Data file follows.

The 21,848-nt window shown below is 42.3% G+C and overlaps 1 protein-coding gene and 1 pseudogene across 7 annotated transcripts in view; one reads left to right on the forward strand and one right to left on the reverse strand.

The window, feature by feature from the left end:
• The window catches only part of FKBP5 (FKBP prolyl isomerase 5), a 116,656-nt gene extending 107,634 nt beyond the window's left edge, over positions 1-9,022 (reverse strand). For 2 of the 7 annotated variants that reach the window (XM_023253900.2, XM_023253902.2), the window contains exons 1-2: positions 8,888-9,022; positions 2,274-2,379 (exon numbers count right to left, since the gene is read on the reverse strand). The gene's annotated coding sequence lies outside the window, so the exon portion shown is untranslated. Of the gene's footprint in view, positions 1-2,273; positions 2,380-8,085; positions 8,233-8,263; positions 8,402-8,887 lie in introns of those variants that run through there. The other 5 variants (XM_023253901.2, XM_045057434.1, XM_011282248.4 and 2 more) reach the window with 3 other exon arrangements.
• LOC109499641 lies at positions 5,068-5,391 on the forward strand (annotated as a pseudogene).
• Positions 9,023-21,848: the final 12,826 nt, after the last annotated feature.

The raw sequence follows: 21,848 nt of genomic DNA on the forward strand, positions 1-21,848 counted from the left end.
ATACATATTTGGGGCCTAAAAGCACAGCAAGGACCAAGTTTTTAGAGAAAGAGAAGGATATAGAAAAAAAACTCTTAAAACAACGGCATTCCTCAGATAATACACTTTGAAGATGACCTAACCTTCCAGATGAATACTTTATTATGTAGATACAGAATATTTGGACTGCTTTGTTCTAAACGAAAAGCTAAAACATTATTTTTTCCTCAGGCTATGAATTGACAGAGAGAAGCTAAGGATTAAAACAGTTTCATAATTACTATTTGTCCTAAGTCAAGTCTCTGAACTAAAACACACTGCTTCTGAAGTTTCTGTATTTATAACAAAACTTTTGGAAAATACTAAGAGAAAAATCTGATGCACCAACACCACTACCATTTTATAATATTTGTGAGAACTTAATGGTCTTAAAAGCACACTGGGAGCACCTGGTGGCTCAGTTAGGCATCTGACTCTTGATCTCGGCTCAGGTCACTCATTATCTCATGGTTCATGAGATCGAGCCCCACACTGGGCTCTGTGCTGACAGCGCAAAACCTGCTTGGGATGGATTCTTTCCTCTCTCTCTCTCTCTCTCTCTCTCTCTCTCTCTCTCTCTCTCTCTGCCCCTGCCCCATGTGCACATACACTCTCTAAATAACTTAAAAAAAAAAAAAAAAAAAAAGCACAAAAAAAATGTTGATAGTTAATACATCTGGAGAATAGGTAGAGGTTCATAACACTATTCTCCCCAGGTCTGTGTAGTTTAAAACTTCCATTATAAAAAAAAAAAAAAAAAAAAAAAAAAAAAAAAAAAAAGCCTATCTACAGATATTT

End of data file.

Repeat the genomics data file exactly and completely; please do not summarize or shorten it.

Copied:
The 21,848-nt window shown below is 42.3% G+C and overlaps 1 protein-coding gene and 1 pseudogene across 7 annotated transcripts in view; one reads left to right on the forward strand and one right to left on the reverse strand.

The window, feature by feature from the left end:
• The window catches only part of FKBP5 (FKBP prolyl isomerase 5), a 116,656-nt gene extending 107,634 nt beyond the window's left edge, over positions 1-9,022 (reverse strand). For 2 of the 7 annotated variants that reach the window (XM_023253900.2, XM_023253902.2), the window contains exons 1-2: positions 8,888-9,022; positions 2,274-2,379 (exon numbers count right to left, since the gene is read on the reverse strand). The gene's annotated coding sequence lies outside the window, so the exon portion shown is untranslated. Of the gene's footprint in view, positions 1-2,273; positions 2,380-8,085; positions 8,233-8,263; positions 8,402-8,887 lie in introns of those variants that run through there. The other 5 variants (XM_023253901.2, XM_045057434.1, XM_011282248.4 and 2 more) reach the window with 3 other exon arrangements.
• LOC109499641 lies at positions 5,068-5,391 on the forward strand (annotated as a pseudogene).
• Positions 9,023-21,848: the final 12,826 nt, after the last annotated feature.

The raw sequence follows: 21,848 nt of genomic DNA on the forward strand, positions 1-21,848 counted from the left end.
ATACATATTTGGGGCCTAAAAGCACAGCAAGGACCAAGTTTTTAGAGAAAGAGAAGGATATAGAAAAAAAACTCTTAAAACAACGGCATTCCTCAGATAATACACTTTGAAGATGACCTAACCTTCCAGATGAATACTTTATTATGTAGATACAGAATATTTGGACTGCTTTGTTCTAAACGAAAAGCTAAAACATTATTTTTTCCTCAGGCTATGAATTGACAGAGAGAAGCTAAGGATTAAAACAGTTTCATAATTACTATTTGTCCTAAGTCAAGTCTCTGAACTAAAACACACTGCTTCTGAAGTTTCTGTATTTATAACAAAACTTTTGGAAAATACTAAGAGAAAAATCTGATGCACCAACACCACTACCATTTTATAATATTTGTGAGAACTTAATGGTCTTAAAAGCACACTGGGAGCACCTGGTGGCTCAGTTAGGCATCTGACTCTTGATCTCGGCTCAGGTCACTCATTATCTCATGGTTCATGAGATCGAGCCCCACACTGGGCTCTGTGCTGACAGCGCAAAACCTGCTTGGGATGGATTCTTTCCTCTCTCTCTCTCTCTCTCTCTCTCTCTCTCTCTCTCTCTCTCTCTGCCCCTGCCCCATGTGCACATACACTCTCTAAATAACTTAAAAAAAAAAAAAAAAAAAAAGCACAAAAAAAATGTTGATAGTTAATACATCTGGAGAATAGGTAGAGGTTCATAACACTATTCTCCCCAGGTCTGTGTAGTTTAAAACTTCCATTATAAAAAAAAAAAAAAAAAAAAAAAAAAAAAAAAAAAAAGCCTATCTACAGATATTT